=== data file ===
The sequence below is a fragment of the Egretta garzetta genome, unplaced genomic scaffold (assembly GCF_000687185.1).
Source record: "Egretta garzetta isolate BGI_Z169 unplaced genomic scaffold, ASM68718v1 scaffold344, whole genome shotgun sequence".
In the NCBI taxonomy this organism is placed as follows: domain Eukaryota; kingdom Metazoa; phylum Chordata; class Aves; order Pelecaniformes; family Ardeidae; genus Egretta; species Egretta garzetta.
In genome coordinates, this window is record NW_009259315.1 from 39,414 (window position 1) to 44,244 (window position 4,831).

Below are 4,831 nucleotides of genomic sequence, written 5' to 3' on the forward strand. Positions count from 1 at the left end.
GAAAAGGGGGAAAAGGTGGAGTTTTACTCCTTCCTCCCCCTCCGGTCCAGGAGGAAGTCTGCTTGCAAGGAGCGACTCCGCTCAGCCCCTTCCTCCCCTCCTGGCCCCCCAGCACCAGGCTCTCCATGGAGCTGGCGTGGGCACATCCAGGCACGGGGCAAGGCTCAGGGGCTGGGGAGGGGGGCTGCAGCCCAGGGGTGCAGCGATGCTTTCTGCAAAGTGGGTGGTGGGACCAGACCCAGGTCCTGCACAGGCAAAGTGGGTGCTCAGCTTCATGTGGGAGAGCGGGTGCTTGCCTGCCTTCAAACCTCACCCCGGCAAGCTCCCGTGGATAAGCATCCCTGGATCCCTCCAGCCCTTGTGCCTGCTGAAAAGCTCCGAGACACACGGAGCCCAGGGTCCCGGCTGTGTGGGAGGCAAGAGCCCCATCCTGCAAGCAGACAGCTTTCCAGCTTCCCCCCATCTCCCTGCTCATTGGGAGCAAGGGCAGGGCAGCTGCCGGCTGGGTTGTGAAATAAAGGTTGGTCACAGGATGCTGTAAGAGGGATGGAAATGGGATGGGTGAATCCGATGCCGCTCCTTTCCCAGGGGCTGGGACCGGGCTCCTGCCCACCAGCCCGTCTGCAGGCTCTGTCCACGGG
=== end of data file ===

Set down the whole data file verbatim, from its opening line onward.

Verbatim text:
The sequence below is a fragment of the Egretta garzetta genome, unplaced genomic scaffold (assembly GCF_000687185.1).
Source record: "Egretta garzetta isolate BGI_Z169 unplaced genomic scaffold, ASM68718v1 scaffold344, whole genome shotgun sequence".
In the NCBI taxonomy this organism is placed as follows: domain Eukaryota; kingdom Metazoa; phylum Chordata; class Aves; order Pelecaniformes; family Ardeidae; genus Egretta; species Egretta garzetta.
In genome coordinates, this window is record NW_009259315.1 from 39,414 (window position 1) to 44,244 (window position 4,831).

Below are 4,831 nucleotides of genomic sequence, written 5' to 3' on the forward strand. Positions count from 1 at the left end.
GAAAAGGGGGAAAAGGTGGAGTTTTACTCCTTCCTCCCCCTCCGGTCCAGGAGGAAGTCTGCTTGCAAGGAGCGACTCCGCTCAGCCCCTTCCTCCCCTCCTGGCCCCCCAGCACCAGGCTCTCCATGGAGCTGGCGTGGGCACATCCAGGCACGGGGCAAGGCTCAGGGGCTGGGGAGGGGGGCTGCAGCCCAGGGGTGCAGCGATGCTTTCTGCAAAGTGGGTGGTGGGACCAGACCCAGGTCCTGCACAGGCAAAGTGGGTGCTCAGCTTCATGTGGGAGAGCGGGTGCTTGCCTGCCTTCAAACCTCACCCCGGCAAGCTCCCGTGGATAAGCATCCCTGGATCCCTCCAGCCCTTGTGCCTGCTGAAAAGCTCCGAGACACACGGAGCCCAGGGTCCCGGCTGTGTGGGAGGCAAGAGCCCCATCCTGCAAGCAGACAGCTTTCCAGCTTCCCCCCATCTCCCTGCTCATTGGGAGCAAGGGCAGGGCAGCTGCCGGCTGGGTTGTGAAATAAAGGTTGGTCACAGGATGCTGTAAGAGGGATGGAAATGGGATGGGTGAATCCGATGCCGCTCCTTTCCCAGGGGCTGGGACCGGGCTCCTGCCCACCAGCCCGTCTGCAGGCTCTGTCCACGGG